Clinton quilting group welcomes anyone who wants to get crafty

A festive piece created by quilters in Clinton. (Photo credit: Jo Gosset)A festive piece created by quilters in Clinton. (Photo credit: Jo Gosset)
Clinton quilters meet every Monday to work on projects, and welcome new members who are looking to enjoy the company of other crafters. (Photo credit: Jo Gosset)Clinton quilters meet every Monday to work on projects, and welcome new members who are looking to enjoy the company of other crafters. (Photo credit: Jo Gosset)

Anyone wanting to get crafty with quilts or other needlework projects in Clinton, and enjoy the company of others while they do so, can take part in the informal quilting group that is held at the seniors’ centre every Monday from 9 a.m. until 2 p.m.

Jo Gosset, who is organizing the group this year, says it has been taking place for five or six years, with different people joining in at different times.

“Anybody can come,” she says. “Pretty much all of us quilt except for one person who’s a weaver. Sometimes people bring crocheting or knitting projects for a break from quilting.”

The drop-in sessions are by donation ($2 a time), and Gosset says that the social aspect of the group is a big part of the appeal, with between four and 10 people dropping in each Monday whenever it suits them. People mostly work on their own projects, but she says they do group projects once in a while.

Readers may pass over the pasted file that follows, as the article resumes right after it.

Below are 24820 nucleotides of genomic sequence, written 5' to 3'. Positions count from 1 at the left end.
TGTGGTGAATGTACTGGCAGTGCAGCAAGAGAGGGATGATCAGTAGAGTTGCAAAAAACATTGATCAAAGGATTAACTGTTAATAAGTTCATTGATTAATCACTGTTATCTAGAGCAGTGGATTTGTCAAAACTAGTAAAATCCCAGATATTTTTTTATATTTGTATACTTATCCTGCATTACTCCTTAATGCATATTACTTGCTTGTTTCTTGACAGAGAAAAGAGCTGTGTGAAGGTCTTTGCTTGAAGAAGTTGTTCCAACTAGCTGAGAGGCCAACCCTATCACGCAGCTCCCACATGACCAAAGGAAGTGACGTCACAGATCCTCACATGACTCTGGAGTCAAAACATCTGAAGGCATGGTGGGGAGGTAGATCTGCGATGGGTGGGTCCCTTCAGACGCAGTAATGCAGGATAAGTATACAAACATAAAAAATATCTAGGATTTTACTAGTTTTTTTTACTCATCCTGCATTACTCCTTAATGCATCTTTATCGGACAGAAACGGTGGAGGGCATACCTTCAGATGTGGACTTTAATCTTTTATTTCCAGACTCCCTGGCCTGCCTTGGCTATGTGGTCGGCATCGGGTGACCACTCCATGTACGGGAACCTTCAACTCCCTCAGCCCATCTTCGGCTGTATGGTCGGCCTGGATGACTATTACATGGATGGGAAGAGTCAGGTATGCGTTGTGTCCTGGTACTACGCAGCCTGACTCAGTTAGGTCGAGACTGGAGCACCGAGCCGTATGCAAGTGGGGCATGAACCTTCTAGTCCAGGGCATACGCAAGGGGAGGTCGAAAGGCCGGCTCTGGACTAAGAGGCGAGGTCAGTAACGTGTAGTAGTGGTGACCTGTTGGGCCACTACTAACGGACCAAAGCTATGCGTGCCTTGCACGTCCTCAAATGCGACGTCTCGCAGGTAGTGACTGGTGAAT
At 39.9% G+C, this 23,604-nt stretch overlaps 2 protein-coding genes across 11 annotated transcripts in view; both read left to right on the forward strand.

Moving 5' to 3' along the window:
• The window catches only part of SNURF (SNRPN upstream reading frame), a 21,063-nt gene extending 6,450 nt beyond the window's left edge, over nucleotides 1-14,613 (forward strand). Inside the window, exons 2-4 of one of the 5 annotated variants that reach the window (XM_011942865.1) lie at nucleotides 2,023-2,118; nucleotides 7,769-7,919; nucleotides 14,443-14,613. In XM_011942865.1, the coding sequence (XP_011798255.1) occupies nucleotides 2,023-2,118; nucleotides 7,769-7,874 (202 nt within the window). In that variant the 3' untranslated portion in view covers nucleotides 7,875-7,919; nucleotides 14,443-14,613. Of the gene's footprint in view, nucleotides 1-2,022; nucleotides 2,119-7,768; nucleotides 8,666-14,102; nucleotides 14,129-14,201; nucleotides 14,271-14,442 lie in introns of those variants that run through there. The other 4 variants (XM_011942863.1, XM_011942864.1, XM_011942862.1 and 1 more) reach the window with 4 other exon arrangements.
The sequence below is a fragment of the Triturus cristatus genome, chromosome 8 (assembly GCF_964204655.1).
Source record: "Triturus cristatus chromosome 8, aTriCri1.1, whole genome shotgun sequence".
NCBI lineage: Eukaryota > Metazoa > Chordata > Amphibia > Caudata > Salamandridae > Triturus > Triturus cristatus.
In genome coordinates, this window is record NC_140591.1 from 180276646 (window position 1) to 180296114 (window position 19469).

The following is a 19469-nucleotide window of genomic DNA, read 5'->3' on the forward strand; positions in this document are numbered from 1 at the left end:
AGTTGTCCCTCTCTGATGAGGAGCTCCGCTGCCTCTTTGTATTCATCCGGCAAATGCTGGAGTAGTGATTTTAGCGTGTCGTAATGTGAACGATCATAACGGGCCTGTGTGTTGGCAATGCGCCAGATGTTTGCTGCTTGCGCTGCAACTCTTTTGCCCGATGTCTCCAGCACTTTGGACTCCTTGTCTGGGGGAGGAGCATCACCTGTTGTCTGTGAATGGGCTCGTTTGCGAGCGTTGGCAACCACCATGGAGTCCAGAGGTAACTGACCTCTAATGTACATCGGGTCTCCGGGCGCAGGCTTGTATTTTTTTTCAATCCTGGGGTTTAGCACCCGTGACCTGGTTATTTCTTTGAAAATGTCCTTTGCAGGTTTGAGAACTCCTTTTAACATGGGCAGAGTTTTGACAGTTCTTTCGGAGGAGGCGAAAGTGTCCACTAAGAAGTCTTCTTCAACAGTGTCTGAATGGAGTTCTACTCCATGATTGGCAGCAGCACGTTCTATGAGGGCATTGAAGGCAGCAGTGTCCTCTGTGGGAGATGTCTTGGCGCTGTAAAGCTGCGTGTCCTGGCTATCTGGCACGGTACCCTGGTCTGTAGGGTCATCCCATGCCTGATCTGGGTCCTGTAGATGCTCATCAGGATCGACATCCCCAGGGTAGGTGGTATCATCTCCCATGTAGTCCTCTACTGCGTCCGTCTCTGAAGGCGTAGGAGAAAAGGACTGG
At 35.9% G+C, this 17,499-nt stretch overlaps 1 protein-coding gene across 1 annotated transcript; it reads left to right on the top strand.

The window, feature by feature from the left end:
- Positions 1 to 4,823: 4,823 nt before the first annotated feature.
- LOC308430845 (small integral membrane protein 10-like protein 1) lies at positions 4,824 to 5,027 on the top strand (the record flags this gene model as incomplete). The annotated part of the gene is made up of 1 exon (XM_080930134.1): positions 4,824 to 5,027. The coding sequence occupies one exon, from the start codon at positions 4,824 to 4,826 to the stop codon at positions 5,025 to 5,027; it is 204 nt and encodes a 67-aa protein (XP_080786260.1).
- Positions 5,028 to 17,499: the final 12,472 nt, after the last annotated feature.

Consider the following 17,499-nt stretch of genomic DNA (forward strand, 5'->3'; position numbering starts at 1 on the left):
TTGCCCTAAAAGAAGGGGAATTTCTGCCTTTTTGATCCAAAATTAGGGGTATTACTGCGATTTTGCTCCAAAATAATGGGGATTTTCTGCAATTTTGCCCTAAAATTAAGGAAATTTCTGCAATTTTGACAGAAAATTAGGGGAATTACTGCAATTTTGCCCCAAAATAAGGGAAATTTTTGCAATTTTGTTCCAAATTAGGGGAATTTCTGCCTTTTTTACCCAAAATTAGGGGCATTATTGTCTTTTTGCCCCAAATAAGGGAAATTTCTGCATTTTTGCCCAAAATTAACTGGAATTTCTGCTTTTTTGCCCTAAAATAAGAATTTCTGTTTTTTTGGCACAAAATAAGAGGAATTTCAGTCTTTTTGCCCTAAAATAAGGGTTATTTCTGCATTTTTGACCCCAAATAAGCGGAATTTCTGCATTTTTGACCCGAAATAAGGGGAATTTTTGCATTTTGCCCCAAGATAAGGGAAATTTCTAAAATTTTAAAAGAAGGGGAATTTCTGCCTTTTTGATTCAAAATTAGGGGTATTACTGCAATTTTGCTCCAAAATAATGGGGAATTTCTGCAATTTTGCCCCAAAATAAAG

“We do donation quilts for Victim Services at the Clinton RCMP detachment,” she says. “We donate anywhere from six to a dozen quilts of all sizes each year.”

The group is for people of all different levels. “Newbies are more than welcome,” says Gosset. “There’s usually someone around who can help.”

She explains that the group started when Clinton quilters who used to drive to 100 Mile to quilt decided that was too far to drive. “I’m the only one left from that original group.”

While participants bring their own projects to work on, Gosset says that people sometimes drop material off for the quilters to fashion quilts from. “We can also finish off projects. We don’t say no to anything.”

The group stopped meeting during the pandemic, and has only recently resumed the weekly sessions. Gosset says she’s starting to see some younger people get interested in quilting, but adds that it’s not a cheap hobby.

However, she notes that the group has recently had some fabric donated to them, and says that if someone is interested in learning how to quilt and doesn’t mind doing something “scrappy”, the group can help them out with supplies to get them started.

“We like to repurpose as much as possible. And we love to share our craft with others.”

Clinton